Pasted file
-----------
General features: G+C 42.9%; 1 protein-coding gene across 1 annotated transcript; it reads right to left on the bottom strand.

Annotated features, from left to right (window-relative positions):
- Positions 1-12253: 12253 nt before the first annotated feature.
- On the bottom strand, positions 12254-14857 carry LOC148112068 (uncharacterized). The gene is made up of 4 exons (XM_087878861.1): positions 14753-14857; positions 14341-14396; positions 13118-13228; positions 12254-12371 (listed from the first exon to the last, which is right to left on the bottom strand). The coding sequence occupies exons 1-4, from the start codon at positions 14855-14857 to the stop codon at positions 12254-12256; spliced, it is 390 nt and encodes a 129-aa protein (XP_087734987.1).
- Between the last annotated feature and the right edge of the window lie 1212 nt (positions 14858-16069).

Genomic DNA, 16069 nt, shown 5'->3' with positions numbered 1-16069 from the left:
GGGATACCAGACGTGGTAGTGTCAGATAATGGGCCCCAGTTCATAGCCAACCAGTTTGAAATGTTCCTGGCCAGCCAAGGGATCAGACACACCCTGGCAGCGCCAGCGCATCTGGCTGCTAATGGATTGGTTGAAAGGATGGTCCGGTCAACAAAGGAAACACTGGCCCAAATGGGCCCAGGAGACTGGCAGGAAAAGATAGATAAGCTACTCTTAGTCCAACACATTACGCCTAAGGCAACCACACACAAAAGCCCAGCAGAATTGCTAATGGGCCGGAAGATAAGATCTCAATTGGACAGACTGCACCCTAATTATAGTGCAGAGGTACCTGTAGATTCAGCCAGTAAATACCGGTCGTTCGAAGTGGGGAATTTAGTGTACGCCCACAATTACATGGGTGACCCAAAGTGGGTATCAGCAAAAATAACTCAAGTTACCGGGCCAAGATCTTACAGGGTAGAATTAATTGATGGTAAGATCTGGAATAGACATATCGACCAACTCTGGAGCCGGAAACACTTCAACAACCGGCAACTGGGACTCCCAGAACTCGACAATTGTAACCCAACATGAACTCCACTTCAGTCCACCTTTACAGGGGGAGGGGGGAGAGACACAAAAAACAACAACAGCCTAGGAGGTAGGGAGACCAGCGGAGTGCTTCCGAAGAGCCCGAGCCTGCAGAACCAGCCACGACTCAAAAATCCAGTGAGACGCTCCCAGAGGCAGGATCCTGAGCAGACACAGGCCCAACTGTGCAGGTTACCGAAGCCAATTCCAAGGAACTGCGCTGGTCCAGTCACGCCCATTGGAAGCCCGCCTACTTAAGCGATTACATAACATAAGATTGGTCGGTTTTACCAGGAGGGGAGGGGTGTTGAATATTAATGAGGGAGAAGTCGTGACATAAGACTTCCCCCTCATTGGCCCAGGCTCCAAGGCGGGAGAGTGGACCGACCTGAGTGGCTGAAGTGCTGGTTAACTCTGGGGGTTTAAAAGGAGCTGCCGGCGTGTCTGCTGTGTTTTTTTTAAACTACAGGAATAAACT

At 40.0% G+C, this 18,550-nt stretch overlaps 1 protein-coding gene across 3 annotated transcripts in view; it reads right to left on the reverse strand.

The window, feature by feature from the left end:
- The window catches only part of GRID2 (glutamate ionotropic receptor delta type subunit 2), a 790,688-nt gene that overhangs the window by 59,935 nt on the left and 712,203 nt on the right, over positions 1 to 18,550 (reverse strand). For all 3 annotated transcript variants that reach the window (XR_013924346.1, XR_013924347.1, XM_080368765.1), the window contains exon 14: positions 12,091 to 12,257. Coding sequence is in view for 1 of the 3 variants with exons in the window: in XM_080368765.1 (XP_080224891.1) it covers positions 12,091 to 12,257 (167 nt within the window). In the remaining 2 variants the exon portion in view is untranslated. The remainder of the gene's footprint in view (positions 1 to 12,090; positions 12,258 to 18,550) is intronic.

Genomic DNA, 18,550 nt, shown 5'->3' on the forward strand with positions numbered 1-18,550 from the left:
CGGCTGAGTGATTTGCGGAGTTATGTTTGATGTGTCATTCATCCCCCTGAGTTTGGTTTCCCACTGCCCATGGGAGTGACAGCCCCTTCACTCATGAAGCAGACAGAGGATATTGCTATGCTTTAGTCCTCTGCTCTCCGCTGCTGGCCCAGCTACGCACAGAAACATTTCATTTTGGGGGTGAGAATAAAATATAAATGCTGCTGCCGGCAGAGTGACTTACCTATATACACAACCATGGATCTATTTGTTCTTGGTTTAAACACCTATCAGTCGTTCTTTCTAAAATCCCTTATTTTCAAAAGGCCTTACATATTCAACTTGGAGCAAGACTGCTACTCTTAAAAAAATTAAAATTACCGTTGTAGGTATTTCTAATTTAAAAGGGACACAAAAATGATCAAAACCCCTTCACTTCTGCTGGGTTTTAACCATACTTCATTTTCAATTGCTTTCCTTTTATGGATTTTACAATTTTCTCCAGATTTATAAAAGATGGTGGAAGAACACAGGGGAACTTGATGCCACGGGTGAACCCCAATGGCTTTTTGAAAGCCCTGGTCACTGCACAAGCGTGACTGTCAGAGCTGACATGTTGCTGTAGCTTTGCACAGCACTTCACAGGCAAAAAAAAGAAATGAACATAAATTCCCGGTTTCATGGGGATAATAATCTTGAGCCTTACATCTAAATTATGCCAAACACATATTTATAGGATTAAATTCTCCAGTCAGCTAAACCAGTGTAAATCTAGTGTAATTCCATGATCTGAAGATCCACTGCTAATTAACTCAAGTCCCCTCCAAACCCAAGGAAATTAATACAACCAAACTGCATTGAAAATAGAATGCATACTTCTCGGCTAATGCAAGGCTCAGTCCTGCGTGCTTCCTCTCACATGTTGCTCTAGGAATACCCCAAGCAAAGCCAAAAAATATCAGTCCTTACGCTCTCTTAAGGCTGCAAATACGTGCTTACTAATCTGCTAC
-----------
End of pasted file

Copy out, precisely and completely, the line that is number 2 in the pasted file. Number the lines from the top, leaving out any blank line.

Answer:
Annotated features, from left to right (window-relative positions):